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J Fam Psychol. 2014 Apr;28(2):225-35. doi: 10.1037/a0036087. Epub 2014 Mar 3.

Depression and anger across 25 years: changing vulnerabilities in the VSA model.

Author information

1
Department of Human Ecology. University of Alberta.
2
Department of Psychology, University of Alberta.
3
Department of Sociology, University of Alberta.

Abstract

Guided by the vulnerability-stress adaptation (VSA) model of marriage and a developmental systems perspective, the current study examined the association of mental health trajectories (depressive symptoms and expressed anger) across the transition to adulthood (ages 18 to 25) with perceived life stress in young adulthood (age 32) and adaptive interaction with a romantic partner and relationship risk at midlife (age 43), accounting for concurrent age 43 mental health. Data from a 25-year prospective, longitudinal study of 341 Canadians (178 women and 163 men) show age 18 levels of both mental health variables predicted perceived life stress and intimate relationship outcomes. The slopes for expressed anger and depressive symptoms were associated with perceived life stress, and relationship risk was also predicted by the slope of expressed anger. Higher perceived life stress at age 32 was associated with less adaptive interaction and increased relationship risk at age 43. Evidence for mediating effects was also found. Implications for theory development, future research, and clinical intervention are discussed.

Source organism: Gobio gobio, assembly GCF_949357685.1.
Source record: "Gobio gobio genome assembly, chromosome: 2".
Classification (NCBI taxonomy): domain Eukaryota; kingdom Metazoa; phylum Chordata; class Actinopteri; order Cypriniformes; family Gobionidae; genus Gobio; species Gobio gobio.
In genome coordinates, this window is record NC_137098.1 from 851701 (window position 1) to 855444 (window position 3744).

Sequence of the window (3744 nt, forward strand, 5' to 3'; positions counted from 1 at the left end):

PMID:
24588603
DOI:
10.1037/a0036087
[Indexed for MEDLINE]

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